• Dow (^DJI): +139.49 (+0.53%) to 26,659.44

  • Nasdaq (^IXIC): +180.72 (+1.64%) to 11,185.59

  • Crude (CL=F): -$1.00 (-2.67%) to $36.39 a barrel

  • Gold (GC=F): -$8.10 (-0.43%) to $1,871.10 per ounce

  • 10-year Treasury (^TNX): +5.4 bps to yield 0.8350%

2:38 p.m. ET: Stocks extend gains further, S&P 500 adds 2%

Here’s where the three major indices were trading as of 2:38 p.m. ET:

  • S&P 500 (^GSPC): +12.35 points (+0.38%) to 3,283.38

  • Dow (^DJI): -18.29 points (-0.07%) to 26,501.66

  • Nasdaq (^IXIC): +81.28 (+0.77%) to 11,093.89

1:23 p.m. ET: Stocks hold higher, Nasdaq advances by more than 1.5%

The three major indices held higher in intraday trading on Thursday, led by tech stocks ahead of their earnings results after market close. The Nasdaq gained more than 1.5%.

The Dow added 0.3%, or 73 points, with component Apple climbing nearly 4% intraday. The S&P 500 rose nearly 1%, or 32 points, as the communications services and information technology sectors each outperformed.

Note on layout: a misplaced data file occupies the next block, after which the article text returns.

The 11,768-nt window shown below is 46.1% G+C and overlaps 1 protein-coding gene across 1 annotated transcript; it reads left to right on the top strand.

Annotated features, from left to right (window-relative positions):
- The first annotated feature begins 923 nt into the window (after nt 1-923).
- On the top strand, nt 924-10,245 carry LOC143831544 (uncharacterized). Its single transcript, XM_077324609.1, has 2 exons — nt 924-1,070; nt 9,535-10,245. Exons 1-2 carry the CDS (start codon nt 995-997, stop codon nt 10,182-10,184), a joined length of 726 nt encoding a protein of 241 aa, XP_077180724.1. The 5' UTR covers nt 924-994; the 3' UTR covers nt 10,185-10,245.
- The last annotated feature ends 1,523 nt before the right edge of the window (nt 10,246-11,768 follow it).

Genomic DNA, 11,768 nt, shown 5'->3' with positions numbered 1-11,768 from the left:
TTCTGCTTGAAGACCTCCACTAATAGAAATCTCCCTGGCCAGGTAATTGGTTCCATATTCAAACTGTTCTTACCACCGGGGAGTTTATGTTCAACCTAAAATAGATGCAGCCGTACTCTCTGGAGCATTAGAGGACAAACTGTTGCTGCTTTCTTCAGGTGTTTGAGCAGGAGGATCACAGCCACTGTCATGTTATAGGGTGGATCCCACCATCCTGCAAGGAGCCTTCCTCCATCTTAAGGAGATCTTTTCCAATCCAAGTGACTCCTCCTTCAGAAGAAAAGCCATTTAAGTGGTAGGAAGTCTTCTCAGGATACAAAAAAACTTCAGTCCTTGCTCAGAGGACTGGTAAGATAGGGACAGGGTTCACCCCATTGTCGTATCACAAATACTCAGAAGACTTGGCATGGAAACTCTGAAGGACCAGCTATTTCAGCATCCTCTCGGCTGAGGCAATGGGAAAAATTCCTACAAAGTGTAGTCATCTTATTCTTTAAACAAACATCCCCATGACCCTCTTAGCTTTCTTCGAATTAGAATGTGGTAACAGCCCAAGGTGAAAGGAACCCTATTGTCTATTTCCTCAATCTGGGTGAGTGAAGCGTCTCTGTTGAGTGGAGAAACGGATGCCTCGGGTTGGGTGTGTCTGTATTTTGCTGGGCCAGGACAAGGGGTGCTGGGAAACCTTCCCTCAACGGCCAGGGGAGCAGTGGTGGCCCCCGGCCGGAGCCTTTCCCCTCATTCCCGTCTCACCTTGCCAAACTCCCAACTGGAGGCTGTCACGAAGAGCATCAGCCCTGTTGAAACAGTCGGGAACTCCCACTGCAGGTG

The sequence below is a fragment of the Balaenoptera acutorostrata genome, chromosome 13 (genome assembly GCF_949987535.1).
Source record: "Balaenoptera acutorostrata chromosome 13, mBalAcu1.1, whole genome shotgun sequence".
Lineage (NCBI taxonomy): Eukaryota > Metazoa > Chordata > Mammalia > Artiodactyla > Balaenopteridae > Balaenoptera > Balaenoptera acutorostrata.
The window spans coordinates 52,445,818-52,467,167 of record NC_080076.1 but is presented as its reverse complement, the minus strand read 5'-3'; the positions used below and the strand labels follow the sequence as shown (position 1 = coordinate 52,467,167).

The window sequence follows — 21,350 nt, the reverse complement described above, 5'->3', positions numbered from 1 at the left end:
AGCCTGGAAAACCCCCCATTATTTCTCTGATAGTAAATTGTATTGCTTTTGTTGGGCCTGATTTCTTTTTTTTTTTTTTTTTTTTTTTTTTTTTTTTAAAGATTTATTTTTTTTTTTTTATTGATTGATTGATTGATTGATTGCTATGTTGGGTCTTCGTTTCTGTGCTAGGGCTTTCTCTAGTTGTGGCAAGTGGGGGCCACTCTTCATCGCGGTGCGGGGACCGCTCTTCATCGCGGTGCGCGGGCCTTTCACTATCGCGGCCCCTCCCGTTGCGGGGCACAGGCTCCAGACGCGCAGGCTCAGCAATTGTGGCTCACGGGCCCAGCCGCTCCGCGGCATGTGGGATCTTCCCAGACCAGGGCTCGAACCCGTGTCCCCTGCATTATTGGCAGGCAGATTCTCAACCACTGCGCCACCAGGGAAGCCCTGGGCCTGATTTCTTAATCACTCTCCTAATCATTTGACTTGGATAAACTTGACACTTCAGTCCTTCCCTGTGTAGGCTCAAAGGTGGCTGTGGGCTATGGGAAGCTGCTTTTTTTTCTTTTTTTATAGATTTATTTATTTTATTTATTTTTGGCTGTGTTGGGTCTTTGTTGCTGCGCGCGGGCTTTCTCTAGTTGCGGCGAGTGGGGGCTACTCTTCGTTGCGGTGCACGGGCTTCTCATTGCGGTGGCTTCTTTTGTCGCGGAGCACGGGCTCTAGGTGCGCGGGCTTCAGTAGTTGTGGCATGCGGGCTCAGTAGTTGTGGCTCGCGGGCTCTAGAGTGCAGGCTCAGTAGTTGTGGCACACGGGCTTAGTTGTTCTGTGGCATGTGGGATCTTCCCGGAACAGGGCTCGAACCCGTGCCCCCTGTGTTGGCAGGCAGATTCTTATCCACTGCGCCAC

10:05 a.m. ET: Pending home sales unexpectedly fell in September

Pending home sales unexpectedly turned lower in September following four straight monthly gains, according to the National Association of Realtors’ monthly report Thursday. The Northeast was the only major region to post a month-on-month rise in pending sales.

“The demand for home buying remains super strong, even with a slight monthly pullback in September, and we’re still likely to end the year with more homes sold overall in 2020 than in 2019,” Lawrence Yun, NAR’s chief economist, said in a statement. “With persistent low mortgage rates and some degree of a continuing jobs recovery, more contract signings are expected in the near future.”